Wash and rinse the lentils prior cooking.
As soups and stews are saucy dishes, be sure to use a substantially higher ratio of liquid to lentils than 2 : 1 (e.g. one could use a 4-10 cups of water/broth to 1 cup of lentils).
Lentils should be simmered uncovered rather than boiled (this way, they will plump up nicely without splitting their skins or becoming mushy).
Salt should be added at the end when the lentils are already fully cooked in order to avoid causing them to become tough, although some find this to be an old culinary fable.
If using acids (e.g. wine or tomato paste) in the recipe, add a pinch of baking soda to help avoid toughening the lentils.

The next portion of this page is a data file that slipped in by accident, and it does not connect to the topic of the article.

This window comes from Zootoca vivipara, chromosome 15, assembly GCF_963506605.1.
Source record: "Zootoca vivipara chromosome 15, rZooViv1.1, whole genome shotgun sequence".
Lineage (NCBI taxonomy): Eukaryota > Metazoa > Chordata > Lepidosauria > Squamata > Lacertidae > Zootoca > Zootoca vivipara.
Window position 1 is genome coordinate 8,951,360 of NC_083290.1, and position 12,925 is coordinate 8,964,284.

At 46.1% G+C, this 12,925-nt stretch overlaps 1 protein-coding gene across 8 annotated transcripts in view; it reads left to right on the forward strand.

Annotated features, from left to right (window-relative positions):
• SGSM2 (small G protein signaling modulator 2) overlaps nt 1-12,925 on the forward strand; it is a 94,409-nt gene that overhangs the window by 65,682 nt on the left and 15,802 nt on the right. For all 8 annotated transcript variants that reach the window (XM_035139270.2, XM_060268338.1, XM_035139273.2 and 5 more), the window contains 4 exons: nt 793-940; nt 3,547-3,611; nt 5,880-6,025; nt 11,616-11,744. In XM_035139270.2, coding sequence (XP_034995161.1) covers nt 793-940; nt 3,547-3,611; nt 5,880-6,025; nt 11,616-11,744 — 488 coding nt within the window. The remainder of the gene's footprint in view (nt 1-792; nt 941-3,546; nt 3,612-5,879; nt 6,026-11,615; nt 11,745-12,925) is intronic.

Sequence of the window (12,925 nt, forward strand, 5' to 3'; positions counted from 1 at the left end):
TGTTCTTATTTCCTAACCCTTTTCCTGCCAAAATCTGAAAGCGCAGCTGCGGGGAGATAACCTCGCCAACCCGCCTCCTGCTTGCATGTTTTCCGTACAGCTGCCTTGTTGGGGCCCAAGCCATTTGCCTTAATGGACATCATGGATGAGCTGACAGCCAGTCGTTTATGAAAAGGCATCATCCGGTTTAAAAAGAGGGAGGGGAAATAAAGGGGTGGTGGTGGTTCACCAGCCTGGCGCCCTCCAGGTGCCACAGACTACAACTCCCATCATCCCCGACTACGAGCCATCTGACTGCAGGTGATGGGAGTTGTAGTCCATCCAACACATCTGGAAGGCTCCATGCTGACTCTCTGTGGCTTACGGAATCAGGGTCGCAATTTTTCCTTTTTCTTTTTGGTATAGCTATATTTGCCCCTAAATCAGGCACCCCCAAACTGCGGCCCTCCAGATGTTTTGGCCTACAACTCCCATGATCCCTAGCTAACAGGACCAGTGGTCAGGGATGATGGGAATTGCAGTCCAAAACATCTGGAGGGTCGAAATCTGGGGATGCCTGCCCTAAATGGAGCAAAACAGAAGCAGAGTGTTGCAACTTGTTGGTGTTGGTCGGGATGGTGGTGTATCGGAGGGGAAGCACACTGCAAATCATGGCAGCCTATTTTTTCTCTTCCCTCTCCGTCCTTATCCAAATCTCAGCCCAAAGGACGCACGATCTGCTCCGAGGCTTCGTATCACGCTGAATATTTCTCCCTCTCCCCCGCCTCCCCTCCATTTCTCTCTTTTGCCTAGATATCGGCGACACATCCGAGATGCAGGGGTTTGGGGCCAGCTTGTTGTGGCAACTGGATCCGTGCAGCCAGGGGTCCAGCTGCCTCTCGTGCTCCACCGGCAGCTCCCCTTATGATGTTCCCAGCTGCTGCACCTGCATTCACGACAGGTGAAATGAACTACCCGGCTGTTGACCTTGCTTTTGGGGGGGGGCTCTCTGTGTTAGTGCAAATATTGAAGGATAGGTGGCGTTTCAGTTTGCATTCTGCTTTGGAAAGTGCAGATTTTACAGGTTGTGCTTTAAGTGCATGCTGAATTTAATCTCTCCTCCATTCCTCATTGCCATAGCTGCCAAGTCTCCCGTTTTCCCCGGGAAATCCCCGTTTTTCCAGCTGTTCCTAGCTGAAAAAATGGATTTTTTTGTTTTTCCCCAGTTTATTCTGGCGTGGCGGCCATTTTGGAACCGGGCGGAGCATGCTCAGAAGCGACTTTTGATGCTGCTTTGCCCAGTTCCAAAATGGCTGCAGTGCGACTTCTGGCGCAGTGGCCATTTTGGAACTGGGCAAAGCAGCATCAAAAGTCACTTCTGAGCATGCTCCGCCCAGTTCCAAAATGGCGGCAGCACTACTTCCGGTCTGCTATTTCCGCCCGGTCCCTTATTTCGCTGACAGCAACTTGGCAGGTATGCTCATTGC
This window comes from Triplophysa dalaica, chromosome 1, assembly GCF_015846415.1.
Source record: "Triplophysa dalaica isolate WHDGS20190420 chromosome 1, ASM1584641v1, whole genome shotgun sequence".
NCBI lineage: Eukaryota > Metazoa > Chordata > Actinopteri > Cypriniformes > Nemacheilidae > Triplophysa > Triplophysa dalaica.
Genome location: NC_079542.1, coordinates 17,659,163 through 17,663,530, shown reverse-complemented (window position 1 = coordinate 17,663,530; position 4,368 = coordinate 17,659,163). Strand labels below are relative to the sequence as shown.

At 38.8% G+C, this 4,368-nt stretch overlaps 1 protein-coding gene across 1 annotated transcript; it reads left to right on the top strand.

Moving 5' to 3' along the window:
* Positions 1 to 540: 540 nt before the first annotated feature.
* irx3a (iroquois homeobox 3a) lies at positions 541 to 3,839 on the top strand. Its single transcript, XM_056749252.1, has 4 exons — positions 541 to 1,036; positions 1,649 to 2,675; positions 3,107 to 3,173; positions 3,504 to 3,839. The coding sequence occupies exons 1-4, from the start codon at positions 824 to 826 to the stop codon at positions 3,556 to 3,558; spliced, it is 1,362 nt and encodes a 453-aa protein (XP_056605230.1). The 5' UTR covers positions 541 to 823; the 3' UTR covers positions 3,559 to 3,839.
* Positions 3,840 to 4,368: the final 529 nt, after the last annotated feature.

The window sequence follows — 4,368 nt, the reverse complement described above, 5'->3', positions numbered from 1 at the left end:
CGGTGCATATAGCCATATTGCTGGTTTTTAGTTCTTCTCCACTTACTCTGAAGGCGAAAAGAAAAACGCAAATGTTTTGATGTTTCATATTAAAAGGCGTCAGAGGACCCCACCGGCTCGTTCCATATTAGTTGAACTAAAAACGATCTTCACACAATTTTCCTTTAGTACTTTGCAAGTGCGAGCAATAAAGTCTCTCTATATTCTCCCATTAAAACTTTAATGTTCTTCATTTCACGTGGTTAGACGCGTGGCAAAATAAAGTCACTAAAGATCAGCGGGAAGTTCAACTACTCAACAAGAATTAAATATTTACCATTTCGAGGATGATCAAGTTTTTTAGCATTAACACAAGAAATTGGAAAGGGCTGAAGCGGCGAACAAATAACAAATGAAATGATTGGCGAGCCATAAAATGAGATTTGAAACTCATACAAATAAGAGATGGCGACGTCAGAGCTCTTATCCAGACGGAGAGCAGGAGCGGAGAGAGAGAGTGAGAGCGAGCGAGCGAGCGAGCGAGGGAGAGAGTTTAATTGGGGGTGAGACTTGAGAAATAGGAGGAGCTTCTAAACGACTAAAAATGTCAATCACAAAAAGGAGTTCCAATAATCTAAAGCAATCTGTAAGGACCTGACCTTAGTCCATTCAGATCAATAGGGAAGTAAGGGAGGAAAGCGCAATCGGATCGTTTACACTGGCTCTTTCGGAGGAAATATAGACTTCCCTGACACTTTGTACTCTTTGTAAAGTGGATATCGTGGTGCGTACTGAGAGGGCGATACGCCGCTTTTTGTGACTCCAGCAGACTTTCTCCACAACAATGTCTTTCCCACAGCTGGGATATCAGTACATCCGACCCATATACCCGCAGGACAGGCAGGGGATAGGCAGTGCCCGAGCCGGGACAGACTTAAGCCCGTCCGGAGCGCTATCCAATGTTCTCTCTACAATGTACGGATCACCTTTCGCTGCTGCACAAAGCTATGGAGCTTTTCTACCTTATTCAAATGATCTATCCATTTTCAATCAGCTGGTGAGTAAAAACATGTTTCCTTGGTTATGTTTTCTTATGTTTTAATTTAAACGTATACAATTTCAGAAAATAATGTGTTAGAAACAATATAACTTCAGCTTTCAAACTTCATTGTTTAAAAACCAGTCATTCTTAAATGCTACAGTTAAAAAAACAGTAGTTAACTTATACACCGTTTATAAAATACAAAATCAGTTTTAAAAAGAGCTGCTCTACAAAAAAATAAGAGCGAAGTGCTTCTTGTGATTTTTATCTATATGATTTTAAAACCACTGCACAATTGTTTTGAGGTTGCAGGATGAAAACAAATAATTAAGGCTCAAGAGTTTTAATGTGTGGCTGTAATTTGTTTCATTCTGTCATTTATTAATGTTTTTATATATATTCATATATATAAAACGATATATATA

3. If making salads:
Green and brown lentils are the best type for salads because they tend to hold their shape well after cooking;
Wash and rinse the lentils prior cooking (Remember: soaking is not required!!); Cook them using a 2 :1 ratio of water or broth to lentils (e.g. 2 cups water or broth to 1 cup lentils)
The lentils should be simmered uncovered rather than boiled (this way, they will plump up nicely without splitting their skins or becoming mushy). Cooking time varies between 40 – 45 minutes if using the green or brown lentils, and between 20-30 minutes if using the yellow, red, or orange ones.
Season lentils with salt after they are cooked but are still warm so they will absorb the salt just enough to taste fully seasoned, but without becoming tough;
Acidic components such as vinegar and lemon juice should be added after the lentils are cooked, both to avoid toughening them and in order to acentuate their flavor.